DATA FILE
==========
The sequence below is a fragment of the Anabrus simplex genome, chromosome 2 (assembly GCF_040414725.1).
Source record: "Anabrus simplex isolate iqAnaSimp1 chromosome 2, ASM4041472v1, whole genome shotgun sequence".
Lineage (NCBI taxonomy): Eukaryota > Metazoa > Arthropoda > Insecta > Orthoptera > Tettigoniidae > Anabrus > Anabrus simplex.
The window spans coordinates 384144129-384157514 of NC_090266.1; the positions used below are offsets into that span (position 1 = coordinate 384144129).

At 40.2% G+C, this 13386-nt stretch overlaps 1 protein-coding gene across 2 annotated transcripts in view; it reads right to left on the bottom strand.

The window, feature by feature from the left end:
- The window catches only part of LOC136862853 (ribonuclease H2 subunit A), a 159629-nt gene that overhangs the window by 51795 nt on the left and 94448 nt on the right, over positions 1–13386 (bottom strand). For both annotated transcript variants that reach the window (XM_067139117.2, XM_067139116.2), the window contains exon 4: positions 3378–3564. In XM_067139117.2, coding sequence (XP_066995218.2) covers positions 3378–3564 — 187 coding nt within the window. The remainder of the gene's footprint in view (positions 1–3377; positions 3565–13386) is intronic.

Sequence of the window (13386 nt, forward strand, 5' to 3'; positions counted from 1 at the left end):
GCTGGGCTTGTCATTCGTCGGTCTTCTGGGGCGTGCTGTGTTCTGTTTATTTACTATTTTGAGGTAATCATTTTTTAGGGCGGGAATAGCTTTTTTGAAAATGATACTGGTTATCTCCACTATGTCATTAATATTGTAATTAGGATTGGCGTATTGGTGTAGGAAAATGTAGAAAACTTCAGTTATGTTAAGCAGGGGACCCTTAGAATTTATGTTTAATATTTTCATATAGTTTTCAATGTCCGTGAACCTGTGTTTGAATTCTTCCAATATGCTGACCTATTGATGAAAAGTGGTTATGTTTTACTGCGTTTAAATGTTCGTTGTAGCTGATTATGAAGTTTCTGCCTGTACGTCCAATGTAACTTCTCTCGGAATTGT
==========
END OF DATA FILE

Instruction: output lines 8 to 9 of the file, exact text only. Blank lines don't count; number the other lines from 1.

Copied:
Sequence of the window (13386 nt, forward strand, 5' to 3'; positions counted from 1 at the left end):
GCTGGGCTTGTCATTCGTCGGTCTTCTGGGGCGTGCTGTGTTCTGTTTATTTACTATTTTGAGGTAATCATTTTTTAGGGCGGGAATAGCTTTTTTGAAAATGATACTGGTTATCTCCACTATGTCATTAATATTGTAATTAGGATTGGCGTATTGGTGTAGGAAAATGTAGAAAACTTCAGTTATGTTAAGCAGGGGACCCTTAGAATTTATGTTTAATATTTTCATATAGTTTTCAATGTCCGTGAACCTGTGTTTGAATTCTTCCAATATGCTGACCTATTGATGAAAAGTGGTTATGTTTTACTGCGTTTAAATGTTCGTTGTAGCTGATTATGAAGTTTCTGCCTGTACGTCCAATGTAACTTCTCTCGGAATTGT